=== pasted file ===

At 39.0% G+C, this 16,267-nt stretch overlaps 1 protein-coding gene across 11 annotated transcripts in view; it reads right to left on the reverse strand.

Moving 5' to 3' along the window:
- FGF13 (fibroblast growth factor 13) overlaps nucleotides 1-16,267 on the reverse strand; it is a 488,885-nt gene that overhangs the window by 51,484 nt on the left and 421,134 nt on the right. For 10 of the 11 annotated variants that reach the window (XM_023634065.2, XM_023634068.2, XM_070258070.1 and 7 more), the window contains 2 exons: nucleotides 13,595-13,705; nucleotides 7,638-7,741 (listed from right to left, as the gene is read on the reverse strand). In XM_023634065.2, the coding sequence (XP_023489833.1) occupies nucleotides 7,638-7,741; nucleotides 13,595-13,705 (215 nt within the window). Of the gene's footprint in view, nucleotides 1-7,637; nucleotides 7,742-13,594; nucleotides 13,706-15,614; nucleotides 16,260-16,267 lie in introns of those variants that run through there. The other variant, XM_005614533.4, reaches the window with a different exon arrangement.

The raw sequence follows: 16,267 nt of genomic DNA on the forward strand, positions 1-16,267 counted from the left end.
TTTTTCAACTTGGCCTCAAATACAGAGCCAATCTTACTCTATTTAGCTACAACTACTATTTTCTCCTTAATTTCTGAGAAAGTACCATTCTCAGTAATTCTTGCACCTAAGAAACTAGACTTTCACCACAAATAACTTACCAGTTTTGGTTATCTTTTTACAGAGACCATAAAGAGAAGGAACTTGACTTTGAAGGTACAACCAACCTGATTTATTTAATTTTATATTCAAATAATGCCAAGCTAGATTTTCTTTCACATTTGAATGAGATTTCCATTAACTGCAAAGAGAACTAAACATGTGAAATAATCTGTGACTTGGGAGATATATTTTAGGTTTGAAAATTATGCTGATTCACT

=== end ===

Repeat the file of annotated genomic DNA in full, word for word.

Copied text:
At 39.0% G+C, this 16,267-nt stretch overlaps 1 protein-coding gene across 11 annotated transcripts in view; it reads right to left on the reverse strand.

Moving 5' to 3' along the window:
- FGF13 (fibroblast growth factor 13) overlaps nucleotides 1-16,267 on the reverse strand; it is a 488,885-nt gene that overhangs the window by 51,484 nt on the left and 421,134 nt on the right. For 10 of the 11 annotated variants that reach the window (XM_023634065.2, XM_023634068.2, XM_070258070.1 and 7 more), the window contains 2 exons: nucleotides 13,595-13,705; nucleotides 7,638-7,741 (listed from right to left, as the gene is read on the reverse strand). In XM_023634065.2, the coding sequence (XP_023489833.1) occupies nucleotides 7,638-7,741; nucleotides 13,595-13,705 (215 nt within the window). Of the gene's footprint in view, nucleotides 1-7,637; nucleotides 7,742-13,594; nucleotides 13,706-15,614; nucleotides 16,260-16,267 lie in introns of those variants that run through there. The other variant, XM_005614533.4, reaches the window with a different exon arrangement.

The raw sequence follows: 16,267 nt of genomic DNA on the forward strand, positions 1-16,267 counted from the left end.
TTTTTCAACTTGGCCTCAAATACAGAGCCAATCTTACTCTATTTAGCTACAACTACTATTTTCTCCTTAATTTCTGAGAAAGTACCATTCTCAGTAATTCTTGCACCTAAGAAACTAGACTTTCACCACAAATAACTTACCAGTTTTGGTTATCTTTTTACAGAGACCATAAAGAGAAGGAACTTGACTTTGAAGGTACAACCAACCTGATTTATTTAATTTTATATTCAAATAATGCCAAGCTAGATTTTCTTTCACATTTGAATGAGATTTCCATTAACTGCAAAGAGAACTAAACATGTGAAATAATCTGTGACTTGGGAGATATATTTTAGGTTTGAAAATTATGCTGATTCACT